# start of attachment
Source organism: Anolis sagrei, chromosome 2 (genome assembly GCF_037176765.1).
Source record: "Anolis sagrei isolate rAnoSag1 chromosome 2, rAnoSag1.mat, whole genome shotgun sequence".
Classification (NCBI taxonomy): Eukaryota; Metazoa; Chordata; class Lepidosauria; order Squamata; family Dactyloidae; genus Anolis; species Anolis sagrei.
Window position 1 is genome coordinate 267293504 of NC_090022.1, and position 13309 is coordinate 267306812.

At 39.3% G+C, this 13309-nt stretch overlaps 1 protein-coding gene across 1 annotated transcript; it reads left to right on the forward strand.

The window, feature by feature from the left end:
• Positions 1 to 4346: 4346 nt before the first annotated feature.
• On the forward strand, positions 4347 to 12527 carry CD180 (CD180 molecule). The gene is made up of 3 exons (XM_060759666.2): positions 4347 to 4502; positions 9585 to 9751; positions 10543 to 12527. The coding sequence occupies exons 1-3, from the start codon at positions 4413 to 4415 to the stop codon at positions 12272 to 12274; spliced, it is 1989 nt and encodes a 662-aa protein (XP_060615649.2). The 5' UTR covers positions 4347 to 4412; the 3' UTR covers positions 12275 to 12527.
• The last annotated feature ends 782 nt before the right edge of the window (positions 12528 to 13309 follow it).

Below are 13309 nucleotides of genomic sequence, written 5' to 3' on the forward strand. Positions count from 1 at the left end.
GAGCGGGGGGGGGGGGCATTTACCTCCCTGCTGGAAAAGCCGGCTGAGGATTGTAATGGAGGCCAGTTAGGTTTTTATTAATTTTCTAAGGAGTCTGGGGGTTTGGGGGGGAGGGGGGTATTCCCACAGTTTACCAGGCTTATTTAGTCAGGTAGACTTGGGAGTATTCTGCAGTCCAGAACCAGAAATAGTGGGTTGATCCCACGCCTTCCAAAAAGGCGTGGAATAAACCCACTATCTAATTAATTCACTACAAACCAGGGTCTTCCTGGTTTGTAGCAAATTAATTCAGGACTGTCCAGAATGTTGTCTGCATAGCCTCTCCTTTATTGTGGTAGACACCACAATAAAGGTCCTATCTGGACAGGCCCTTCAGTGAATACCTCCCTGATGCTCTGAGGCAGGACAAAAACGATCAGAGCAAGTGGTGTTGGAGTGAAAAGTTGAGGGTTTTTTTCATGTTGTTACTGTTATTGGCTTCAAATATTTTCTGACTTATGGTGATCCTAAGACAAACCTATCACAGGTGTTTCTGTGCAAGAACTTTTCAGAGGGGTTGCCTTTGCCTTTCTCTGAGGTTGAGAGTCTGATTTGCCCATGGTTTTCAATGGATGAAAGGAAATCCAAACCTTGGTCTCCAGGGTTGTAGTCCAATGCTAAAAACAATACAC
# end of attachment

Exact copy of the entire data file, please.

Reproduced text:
Source organism: Anolis sagrei, chromosome 2 (genome assembly GCF_037176765.1).
Source record: "Anolis sagrei isolate rAnoSag1 chromosome 2, rAnoSag1.mat, whole genome shotgun sequence".
Classification (NCBI taxonomy): Eukaryota; Metazoa; Chordata; class Lepidosauria; order Squamata; family Dactyloidae; genus Anolis; species Anolis sagrei.
Window position 1 is genome coordinate 267293504 of NC_090022.1, and position 13309 is coordinate 267306812.

At 39.3% G+C, this 13309-nt stretch overlaps 1 protein-coding gene across 1 annotated transcript; it reads left to right on the forward strand.

The window, feature by feature from the left end:
• Positions 1 to 4346: 4346 nt before the first annotated feature.
• On the forward strand, positions 4347 to 12527 carry CD180 (CD180 molecule). The gene is made up of 3 exons (XM_060759666.2): positions 4347 to 4502; positions 9585 to 9751; positions 10543 to 12527. The coding sequence occupies exons 1-3, from the start codon at positions 4413 to 4415 to the stop codon at positions 12272 to 12274; spliced, it is 1989 nt and encodes a 662-aa protein (XP_060615649.2). The 5' UTR covers positions 4347 to 4412; the 3' UTR covers positions 12275 to 12527.
• The last annotated feature ends 782 nt before the right edge of the window (positions 12528 to 13309 follow it).

Below are 13309 nucleotides of genomic sequence, written 5' to 3' on the forward strand. Positions count from 1 at the left end.
GAGCGGGGGGGGGGGGCATTTACCTCCCTGCTGGAAAAGCCGGCTGAGGATTGTAATGGAGGCCAGTTAGGTTTTTATTAATTTTCTAAGGAGTCTGGGGGTTTGGGGGGGAGGGGGGTATTCCCACAGTTTACCAGGCTTATTTAGTCAGGTAGACTTGGGAGTATTCTGCAGTCCAGAACCAGAAATAGTGGGTTGATCCCACGCCTTCCAAAAAGGCGTGGAATAAACCCACTATCTAATTAATTCACTACAAACCAGGGTCTTCCTGGTTTGTAGCAAATTAATTCAGGACTGTCCAGAATGTTGTCTGCATAGCCTCTCCTTTATTGTGGTAGACACCACAATAAAGGTCCTATCTGGACAGGCCCTTCAGTGAATACCTCCCTGATGCTCTGAGGCAGGACAAAAACGATCAGAGCAAGTGGTGTTGGAGTGAAAAGTTGAGGGTTTTTTTCATGTTGTTACTGTTATTGGCTTCAAATATTTTCTGACTTATGGTGATCCTAAGACAAACCTATCACAGGTGTTTCTGTGCAAGAACTTTTCAGAGGGGTTGCCTTTGCCTTTCTCTGAGGTTGAGAGTCTGATTTGCCCATGGTTTTCAATGGATGAAAGGAAATCCAAACCTTGGTCTCCAGGGTTGTAGTCCAATGCTAAAAACAATACAC